Watch Water Flow Uphill in This Fun Science Experiment [VIDEO]
Have you ever used water to test whether a frying pan is hot enough? If you have, then you’ve probably witnessed the Leidenfrost Effect, a phenomenon in which a liquid dropped onto a mass significantly hotter than its boiling point will float or skitter across the surface rather than evaporate. Now physicists at the University of Bath are taking this common kitchen practice to a whole new level.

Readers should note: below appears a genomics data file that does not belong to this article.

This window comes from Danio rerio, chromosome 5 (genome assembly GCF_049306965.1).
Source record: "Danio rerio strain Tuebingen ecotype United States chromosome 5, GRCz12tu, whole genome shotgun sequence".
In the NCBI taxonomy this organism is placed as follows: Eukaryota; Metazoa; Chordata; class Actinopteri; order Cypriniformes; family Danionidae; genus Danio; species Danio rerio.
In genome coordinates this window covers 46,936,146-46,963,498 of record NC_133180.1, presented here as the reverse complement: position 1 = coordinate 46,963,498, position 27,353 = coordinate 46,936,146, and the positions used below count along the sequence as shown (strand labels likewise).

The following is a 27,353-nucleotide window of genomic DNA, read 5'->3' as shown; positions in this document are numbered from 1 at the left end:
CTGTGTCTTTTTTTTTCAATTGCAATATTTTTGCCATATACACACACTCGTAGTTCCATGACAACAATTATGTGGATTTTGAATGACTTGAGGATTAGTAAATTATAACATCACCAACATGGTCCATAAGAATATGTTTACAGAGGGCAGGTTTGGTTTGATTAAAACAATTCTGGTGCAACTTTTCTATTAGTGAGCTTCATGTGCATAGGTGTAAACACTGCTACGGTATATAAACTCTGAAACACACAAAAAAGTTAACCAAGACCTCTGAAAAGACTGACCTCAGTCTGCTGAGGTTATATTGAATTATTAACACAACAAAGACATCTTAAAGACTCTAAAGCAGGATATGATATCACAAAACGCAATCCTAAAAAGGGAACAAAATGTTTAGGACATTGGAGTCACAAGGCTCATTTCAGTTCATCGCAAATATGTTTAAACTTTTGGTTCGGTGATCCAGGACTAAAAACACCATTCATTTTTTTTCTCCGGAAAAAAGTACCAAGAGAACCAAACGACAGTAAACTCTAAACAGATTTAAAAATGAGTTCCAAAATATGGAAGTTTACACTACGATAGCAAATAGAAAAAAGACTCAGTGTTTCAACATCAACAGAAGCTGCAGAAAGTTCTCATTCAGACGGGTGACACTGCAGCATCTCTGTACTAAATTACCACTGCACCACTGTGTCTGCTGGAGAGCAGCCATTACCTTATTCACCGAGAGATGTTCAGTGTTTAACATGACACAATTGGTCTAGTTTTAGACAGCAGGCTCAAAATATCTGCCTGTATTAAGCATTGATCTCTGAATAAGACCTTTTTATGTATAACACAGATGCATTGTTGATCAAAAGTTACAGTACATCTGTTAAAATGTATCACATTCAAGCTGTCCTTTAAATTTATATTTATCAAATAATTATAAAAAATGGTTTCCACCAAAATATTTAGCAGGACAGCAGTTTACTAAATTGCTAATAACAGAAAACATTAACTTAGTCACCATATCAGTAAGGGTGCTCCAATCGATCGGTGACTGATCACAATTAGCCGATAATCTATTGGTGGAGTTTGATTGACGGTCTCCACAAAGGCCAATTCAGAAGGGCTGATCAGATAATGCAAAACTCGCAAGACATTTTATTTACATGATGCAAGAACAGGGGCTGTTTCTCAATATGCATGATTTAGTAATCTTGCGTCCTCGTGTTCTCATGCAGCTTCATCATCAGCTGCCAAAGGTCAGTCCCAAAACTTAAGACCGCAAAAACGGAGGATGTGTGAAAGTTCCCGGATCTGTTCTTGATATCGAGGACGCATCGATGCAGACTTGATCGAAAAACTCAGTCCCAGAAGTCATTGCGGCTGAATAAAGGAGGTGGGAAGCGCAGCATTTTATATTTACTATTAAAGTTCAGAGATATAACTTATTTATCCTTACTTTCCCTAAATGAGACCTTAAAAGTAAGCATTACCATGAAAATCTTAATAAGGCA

Playing off this principle, researchers discovered that the Leidenfrost Effect can not only cause liquids to evaporate much more slowly, but it can also allow liquids to flow uphill or in defined directions. Because it uses no moving parts, the process could be used to cool an overheated microchip inside of a computer. But even without a known practical application, getting water flow to uphill without any mechanical assistance is still pretty cool.